Two Hawaii hotels get rid of plastic straws to try and fight ocean pollution

Biodegradable paper straws have replaced plastic ones at the Hilton Waikoloa Village on the island of Hawaii in a move to try and cut back on ocean pollution.
(Hilton Waikoloa Village)

Plastic drinking straws could soon disappear from drinks in the Aloha State. As the Hawaii Legislature considers a ban on such straws, two hotels have voluntarily stopped providing the potential pollutants.

California also has a bill in its Legislature that would outlaw use of plastic straws unless they are requested.

Hilton Waikoloa Village
Dolphins and employees at the Hilton Waikoloa Village on the island of Hawaii mark the "last straw" campaign. Hilton Waikoloa Village

At The Modern Honolulu on Oahu and Hilton Waikoloa Village on the island of Hawaii, paper has replaced plastic. Late last month at the Hilton property, employees and dolphins from the resort’s Dolphin Quest teamed up to celebrate “the last straw.”

An Ocean Conservancy report last year noted that plastic straws are one of the top 10 items collected along the world’s shorelines. The authors of Hawaii Senate Bill SB2285 notes that Americans use 500 million straws each day. According to the bill, that is enough “to circle the earth two and a half times.”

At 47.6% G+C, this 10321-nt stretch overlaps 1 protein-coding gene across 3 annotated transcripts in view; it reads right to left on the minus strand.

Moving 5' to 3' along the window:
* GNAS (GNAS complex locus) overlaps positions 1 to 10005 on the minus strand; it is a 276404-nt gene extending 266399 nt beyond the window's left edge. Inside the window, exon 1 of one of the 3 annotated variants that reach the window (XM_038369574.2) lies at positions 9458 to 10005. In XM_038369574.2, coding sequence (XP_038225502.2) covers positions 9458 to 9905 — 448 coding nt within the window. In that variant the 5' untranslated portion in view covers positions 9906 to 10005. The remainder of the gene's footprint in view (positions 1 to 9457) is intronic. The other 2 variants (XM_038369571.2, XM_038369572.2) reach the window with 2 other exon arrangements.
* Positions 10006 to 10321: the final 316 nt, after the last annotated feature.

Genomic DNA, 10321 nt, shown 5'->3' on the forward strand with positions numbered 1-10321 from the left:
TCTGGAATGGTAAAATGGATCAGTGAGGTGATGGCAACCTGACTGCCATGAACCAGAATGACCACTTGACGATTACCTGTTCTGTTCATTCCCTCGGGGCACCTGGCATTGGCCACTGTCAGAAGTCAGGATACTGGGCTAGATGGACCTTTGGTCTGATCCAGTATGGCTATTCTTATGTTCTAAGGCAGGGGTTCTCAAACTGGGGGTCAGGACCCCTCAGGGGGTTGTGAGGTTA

Biodegradable paper straws are now available at the Honolulu and Waikoloa hotels, but only when guests specifically request them.

The Modern Honolulu
In an effort to reduce pollution, drinks at The Modern Honolulu no longer are served with plastic straws. The cocktails include Don't Skip a Beat, which features freshly squeezed beets and bourbon. The Modern Honolulu

Officials at The Modern Honolulu said they used more than 612,000 plastic straws last year. In an email, a spokesperson said employees tested the paper replacements and found that they last in drinks for about an hour and a half.

The Modern Honolulu
At The Modern Honolulu, a woman getting a pedicure holds a healthy drink with a paper straw. The Modern Honolulu

A handful of smaller businesses have also joined the paper-not-plastic straw campaign.

In California, Malibu, which had already banned plastic cups and utensils, recently added plastic straws to the list. Other communities in the state, such as Davis and San Luis Obispo, enacted similar measures.

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